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In 2023, the City of Wilmington acquired a 12.5-acre office campus in northern downtown, which includes a 1,022-space parking deck, a large office building, and two adjoining development tracts. The acquisition of the office campus allowed the city to add much-needed parking capacity near Riverfront Park and consolidate numerous city departments under one roof for better operations and customer service. 

No tax increase was required to fund the purchase of the office campus, which was included in the city’s FY24 budget. As operations continue to transition to the new campus, the city intends to sell several vacated city buildings and surplus properties to offset the $68 million purchase price. The historic Thalian Hall/City Hall building will not be sold.

Mayor Bill Saffo said the new office campus represents “a creative and cost-effective solution to growing demands on downtown parking and city operations.”

“This adds over 1,000 parking spaces near our very successful Riverfront Park and Live Oak Bank Pavilion, brings together multiple city operations into one building, and saves millions of dollars by allowing the city to sell off aging facilities. Our capacity to make such a major investment in the future without a tax increase speaks to the city’s historically strong financial position,” said Mayor Saffo.

The city’s purchase price represents a $43.3 million savings over an appraised market value of $111.3 million for the office campus, and a $55+ million savings over construction alternatives to meet the city’s parking and operational space needs.

The city made an offer to purchase the office campus in January 2023. In May, city leaders made a formal presentation to the North Carolina Local Government Commission, which must approve all such transactions by local governments. The commission voted in June to formally approve the city’s purchase plan. Following a months-long due diligence period, the city closed on the purchase on July 13. The city initiated a request for proposals for architectural consulting services to assist with transitioning its operations into the new building. The city anticipates moving into the building over the course of several months as occupancy plans and improvements are completed.

The office campus originally opened in 2007 as the headquarters of PPD, now the clinical research business of Thermo Fisher Scientific. While maintaining its commitment to Wilmington as a hub for PPD’s operations, Thermo Fisher first announced its intention to sell the campus in November 2022. As part of the sale agreement, PPD will lease two floors of the building for its Wilmington office for three years with options to extend the lease.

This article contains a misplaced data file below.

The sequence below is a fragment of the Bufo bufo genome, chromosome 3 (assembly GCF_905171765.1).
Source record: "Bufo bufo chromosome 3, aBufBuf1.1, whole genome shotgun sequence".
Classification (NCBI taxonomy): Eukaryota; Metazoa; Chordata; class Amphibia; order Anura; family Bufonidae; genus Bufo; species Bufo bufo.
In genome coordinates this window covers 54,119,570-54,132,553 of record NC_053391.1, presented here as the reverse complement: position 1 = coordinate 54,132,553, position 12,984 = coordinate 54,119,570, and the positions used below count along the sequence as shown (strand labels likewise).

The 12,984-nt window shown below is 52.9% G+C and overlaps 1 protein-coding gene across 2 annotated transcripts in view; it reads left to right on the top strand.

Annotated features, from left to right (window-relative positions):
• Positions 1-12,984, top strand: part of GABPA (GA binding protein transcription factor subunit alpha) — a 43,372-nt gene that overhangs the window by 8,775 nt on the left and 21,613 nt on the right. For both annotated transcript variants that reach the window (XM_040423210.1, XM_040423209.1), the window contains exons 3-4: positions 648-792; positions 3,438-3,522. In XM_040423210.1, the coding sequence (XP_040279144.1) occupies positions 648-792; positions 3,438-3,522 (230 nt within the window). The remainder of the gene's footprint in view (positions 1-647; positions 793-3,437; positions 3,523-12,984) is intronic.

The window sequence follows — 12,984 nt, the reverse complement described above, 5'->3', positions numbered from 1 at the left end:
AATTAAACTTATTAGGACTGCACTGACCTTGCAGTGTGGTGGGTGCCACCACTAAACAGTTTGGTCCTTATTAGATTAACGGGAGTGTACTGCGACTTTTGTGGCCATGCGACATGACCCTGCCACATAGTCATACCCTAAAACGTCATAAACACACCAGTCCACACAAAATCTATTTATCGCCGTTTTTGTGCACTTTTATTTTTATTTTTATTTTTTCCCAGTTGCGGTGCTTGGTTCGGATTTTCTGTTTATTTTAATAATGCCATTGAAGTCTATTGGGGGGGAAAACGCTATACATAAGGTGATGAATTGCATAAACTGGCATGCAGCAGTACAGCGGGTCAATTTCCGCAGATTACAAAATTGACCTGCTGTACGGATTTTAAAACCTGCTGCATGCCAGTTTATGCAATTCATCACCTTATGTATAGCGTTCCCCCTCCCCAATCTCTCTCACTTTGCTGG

Consolidating Operations

Over the course of many years, city departments have grown to occupy multiple office facilities throughout the city, which include several aging facilities with growing costs to maintain and operate. For example, the city’s largest office building, located at 305 Chestnut St., was built in 1959. A recent maintenance report identified $4.2 million in maintenance and repair needs over the next five years for this one building alone.

Since the 1990s, the city has conducted long-term space needs assessments to evaluate the status of current facilities and future space needs. The most recent was conducted by an architecture firm in 2021 and 2022, estimating $90 to $96 million in capital needs to redevelop an appropriate-sized city administration building on existing city property. (Not including the cost of relocating staff while redeveloping the site.) 


Outside-The-Box Solution

In April 2022, Thermo Fisher Scientific announced its intention to sell the PPD headquarters facilities in Wilmington’s northern downtown, while still maintaining a base for operations in the city. This unique group of assets includes a large parking deck, ideal to meet growing parking needs in northern downtown and in close proximity to the city’s recently opened Riverfront Park and Live Oak Bank Pavilion, which hosts multiple sold-out concerts at its 7,200-capacity live music venue. The campus also includes a large office building, which could solve the city’s long-term operational space needs. These facilities are situated on 12.5 acres, which includes two adjacent undeveloped tracts.

Cost estimates to meet the city’s parking and operational space needs through the traditional means of construction could top $123-129 million, with approximately $33.1 million for a 1,000-space parking deck and $90 to $96 million for a redeveloped municipal operations building. The city’s purchase price of $68 million for the entire 12.5-acre campus, presents an outside-the-box solution to meet the city’s parking and operational space needs at a fraction of the cost of construction.